These amendments are part of that—rushing this on, giving the opposition no notice whatsoever to deal with these amendments. I note the minister at the table, the Minister for Agriculture, read out the amendments. Well, I am pretty sure all of us in this place can actually read. We can read what the amendments say, but as she said, for example, amendment 1 is:
Clause 2, line 28, omit “November 2020” and insert “March 2022”.
Did the minister explain what any of that means? ‘Did the minister know?’ is probably a more appropriate question. Did she just take the amendments and hand them over without actually even understanding what they are? Because she spoke for 2 minutes and clearly gave no indication of what these amendments actually do, what they say.
Now, they are dates and, as the member for Ripon indicated, there are a number of different dates in there, so it is clearly not just the same date replicated throughout the legislation. And we do not know what they are. For all I know, having not seen these amendments and having not read the bill for two years, this could be bringing forward the date of the government’s planned closure of the timber industry. Perhaps that is what it is. I do not know because we have had no opportunity to actually prosecute what is in these amendments and what this legislation is actually about.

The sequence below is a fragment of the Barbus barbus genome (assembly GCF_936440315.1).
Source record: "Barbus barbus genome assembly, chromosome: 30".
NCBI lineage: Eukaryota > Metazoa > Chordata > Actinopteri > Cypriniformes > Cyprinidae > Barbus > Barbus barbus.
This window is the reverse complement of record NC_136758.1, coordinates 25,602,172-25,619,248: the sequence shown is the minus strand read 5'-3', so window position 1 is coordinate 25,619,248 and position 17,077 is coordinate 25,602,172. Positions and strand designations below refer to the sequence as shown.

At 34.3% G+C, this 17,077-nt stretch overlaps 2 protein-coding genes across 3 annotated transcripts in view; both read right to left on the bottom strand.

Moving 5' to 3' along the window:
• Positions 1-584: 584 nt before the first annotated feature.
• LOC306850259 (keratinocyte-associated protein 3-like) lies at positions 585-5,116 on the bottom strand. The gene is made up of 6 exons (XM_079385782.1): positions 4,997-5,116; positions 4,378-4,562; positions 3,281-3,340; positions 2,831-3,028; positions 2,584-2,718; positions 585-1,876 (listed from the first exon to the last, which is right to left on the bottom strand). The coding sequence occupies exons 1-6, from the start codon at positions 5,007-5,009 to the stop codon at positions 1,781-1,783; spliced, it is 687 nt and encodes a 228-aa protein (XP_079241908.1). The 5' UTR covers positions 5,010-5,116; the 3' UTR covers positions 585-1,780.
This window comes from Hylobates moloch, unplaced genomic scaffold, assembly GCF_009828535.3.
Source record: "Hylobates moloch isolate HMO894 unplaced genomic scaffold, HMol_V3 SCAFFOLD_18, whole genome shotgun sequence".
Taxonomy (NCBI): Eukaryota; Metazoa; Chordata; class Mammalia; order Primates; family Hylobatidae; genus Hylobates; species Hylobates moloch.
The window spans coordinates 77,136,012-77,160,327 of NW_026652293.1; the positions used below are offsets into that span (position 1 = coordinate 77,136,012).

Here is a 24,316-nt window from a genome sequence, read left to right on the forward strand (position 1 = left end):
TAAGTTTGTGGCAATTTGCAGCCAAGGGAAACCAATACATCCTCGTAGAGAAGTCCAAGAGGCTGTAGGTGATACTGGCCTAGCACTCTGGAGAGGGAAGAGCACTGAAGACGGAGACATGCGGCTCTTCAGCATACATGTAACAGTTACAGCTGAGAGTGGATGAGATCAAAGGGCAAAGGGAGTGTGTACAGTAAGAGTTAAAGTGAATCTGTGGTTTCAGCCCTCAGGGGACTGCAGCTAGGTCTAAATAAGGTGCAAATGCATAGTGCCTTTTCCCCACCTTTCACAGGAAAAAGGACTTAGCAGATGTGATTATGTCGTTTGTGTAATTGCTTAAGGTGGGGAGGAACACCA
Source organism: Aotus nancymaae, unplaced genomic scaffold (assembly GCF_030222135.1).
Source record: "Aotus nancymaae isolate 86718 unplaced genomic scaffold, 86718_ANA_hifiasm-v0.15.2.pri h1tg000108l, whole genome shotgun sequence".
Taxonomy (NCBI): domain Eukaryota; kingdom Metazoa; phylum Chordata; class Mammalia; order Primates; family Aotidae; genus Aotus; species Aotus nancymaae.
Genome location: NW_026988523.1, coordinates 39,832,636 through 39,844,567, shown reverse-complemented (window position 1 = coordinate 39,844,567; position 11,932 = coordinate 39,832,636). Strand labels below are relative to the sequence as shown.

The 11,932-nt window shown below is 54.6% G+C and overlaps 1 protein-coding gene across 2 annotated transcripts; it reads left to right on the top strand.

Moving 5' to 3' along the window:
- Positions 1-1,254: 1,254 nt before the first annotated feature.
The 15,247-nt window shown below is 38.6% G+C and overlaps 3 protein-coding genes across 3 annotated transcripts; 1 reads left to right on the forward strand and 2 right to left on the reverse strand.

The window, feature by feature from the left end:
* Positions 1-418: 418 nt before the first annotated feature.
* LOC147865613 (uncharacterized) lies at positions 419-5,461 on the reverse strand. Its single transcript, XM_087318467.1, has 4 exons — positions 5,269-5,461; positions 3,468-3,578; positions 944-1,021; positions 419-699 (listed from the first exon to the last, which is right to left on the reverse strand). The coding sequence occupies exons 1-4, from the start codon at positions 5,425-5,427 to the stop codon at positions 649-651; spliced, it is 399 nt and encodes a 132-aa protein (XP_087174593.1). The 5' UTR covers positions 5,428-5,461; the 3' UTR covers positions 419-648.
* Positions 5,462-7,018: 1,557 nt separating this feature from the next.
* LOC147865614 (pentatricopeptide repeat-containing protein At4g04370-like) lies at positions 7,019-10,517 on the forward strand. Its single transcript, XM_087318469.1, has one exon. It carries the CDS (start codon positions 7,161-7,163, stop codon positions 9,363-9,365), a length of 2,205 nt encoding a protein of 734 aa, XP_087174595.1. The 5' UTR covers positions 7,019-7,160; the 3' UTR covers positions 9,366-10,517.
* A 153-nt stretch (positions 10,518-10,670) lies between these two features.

We know the government has form on this. We cannot trust the Labor Party when it comes to the timber industry more broadly. When they announced the shutting down of the native timber industry a few years ago it was going to be as part of a transition, and we were going to transition to plantations. Well, that was an absolute sham. The government announced $110 million for additional plantations in the Latrobe Valley in 2017, and we are now past halfway through 2021 and there have so far been 500 hectares of plantations planted, all of that on land that was previously plantations anyway. The government eventually after a number of years and after a lot of questioning from us, particularly through the Public Accounts and Estimates Committee process, was forced to admit that, no, there is not really a transition. There is no way that we are going to have plantation timber available for sawlog production by 2030.